She wrote the cover story for our Nordic issue (December 2012 and January 2013), answering the question why the countries of north-east Europe had survived the financial shock more or less unscathed. Her answer was that the Nordics learn lessons well and are quick to adapt – through this was not true for Iceland which, she noted, had an adversarial political culture akin to that of Britain or the US. Erudite and speaking eight or so languages, she wrote with lucid simplicity and tended to stress her lack of expertise (‘To a non-economist like myself…) rather than her huge store of wisdom.
Latterly resident in the Scottish borders when not teaching at the University of Iceland, she advised the Scottish government on security issues after independence. Writing in our issue of June and July 2013, she looked at how an independent Scotland might share some of the Nordics’ peaceful ideals while not alienating the British military, whose nuclear deterrent would still be based for some time at Faslane. She showed that the Scottish defence issue contained many more avenues for cooperation and discord than had been explored.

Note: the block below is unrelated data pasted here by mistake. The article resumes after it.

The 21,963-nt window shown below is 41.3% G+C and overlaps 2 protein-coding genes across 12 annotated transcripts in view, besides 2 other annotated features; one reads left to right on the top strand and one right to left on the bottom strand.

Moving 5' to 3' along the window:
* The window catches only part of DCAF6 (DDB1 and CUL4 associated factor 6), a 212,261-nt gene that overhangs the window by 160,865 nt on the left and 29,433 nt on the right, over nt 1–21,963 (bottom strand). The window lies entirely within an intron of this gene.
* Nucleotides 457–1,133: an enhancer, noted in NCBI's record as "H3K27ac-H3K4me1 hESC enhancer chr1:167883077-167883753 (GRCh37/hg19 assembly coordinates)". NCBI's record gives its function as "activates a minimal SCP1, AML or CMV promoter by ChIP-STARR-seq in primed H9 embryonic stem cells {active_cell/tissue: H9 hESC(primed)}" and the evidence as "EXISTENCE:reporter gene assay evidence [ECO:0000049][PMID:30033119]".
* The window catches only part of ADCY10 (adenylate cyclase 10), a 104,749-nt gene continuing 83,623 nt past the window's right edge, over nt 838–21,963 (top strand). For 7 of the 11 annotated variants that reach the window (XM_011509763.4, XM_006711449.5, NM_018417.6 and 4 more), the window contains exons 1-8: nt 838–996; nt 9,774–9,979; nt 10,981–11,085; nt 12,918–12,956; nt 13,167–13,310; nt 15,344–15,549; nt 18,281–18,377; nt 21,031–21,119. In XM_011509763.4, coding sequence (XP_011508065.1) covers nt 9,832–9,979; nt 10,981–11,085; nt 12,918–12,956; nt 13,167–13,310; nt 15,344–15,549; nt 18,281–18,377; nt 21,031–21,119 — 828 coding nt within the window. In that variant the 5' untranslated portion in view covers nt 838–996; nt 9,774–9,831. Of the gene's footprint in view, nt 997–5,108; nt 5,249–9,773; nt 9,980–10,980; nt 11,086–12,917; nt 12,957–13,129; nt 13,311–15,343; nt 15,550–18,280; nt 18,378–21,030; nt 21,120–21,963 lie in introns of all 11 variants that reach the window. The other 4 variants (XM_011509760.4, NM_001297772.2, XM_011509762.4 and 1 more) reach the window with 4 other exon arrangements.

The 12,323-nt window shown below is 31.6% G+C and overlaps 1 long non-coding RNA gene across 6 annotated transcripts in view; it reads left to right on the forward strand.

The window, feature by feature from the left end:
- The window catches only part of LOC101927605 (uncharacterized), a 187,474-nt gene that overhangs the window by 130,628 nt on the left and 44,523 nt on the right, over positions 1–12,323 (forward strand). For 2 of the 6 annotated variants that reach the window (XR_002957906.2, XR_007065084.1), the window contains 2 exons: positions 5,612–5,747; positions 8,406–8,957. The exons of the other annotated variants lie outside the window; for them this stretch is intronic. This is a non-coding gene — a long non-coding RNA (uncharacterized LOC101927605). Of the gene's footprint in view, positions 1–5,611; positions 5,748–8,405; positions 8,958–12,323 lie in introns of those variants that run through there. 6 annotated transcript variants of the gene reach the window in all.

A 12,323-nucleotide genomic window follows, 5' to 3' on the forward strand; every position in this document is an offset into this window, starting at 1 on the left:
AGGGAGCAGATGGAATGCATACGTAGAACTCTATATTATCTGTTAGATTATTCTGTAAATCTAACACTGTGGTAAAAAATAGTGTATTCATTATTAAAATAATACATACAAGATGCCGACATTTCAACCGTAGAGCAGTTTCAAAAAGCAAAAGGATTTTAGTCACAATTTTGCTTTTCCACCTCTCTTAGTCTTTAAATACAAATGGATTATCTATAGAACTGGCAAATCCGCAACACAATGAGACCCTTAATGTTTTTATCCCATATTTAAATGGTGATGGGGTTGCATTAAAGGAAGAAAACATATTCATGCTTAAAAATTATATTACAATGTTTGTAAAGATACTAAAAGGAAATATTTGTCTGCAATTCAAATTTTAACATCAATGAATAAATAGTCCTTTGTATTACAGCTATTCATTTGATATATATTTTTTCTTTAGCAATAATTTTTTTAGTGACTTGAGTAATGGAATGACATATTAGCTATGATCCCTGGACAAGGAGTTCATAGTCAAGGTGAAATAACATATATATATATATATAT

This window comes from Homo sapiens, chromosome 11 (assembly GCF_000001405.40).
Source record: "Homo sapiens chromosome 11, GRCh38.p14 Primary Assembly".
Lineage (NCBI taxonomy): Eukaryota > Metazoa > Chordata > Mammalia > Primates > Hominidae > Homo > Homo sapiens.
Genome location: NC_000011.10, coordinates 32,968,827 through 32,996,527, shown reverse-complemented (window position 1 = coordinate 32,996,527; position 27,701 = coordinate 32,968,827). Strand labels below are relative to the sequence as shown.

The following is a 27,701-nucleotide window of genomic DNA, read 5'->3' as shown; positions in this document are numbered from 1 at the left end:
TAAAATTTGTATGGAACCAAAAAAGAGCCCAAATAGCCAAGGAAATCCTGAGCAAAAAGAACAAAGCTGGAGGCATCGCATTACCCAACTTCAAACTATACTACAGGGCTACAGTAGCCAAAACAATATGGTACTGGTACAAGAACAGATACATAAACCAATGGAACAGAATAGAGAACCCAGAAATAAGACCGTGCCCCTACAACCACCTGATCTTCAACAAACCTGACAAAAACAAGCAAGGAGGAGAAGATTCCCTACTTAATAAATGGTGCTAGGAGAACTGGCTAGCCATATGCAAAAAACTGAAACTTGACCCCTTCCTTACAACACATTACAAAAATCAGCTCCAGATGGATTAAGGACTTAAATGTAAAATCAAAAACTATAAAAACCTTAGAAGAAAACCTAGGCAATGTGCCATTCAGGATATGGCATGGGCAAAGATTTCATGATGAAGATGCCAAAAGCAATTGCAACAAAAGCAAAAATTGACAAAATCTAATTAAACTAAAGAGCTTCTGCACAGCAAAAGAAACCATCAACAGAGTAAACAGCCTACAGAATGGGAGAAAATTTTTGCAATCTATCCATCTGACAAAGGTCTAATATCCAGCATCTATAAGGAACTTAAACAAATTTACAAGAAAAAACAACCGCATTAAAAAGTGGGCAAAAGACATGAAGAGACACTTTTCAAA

Alyson enjoyed a reputation for sang-froid from an incident early in her career when she was almost killed in an IRA terrorist attack. She was sitting in the car of the British ambassador to the Netherlands, Sir Richard Sykes, when two gunmen mortally wounded him. She instinctively raised her handbag to protect herself from flying glass. After accompanying the dying ambassador to hospital, she gave a press conference on the incident, and continued with her schedule of meetings.
Being at the centre of the action was habit. She was in Prague in 1968 when Soviet tanks crushed the ‘Prague Spring’. She was working at the embassy in Beijing in 1989 at the time of the Tiananmen Square student protests. The different paths to reform followed by China and the communist states of central Europe – once again displaying her focus on the world’s smaller countries – was the subject of her first article in The World Today in 1990. We shall miss her understated expertise.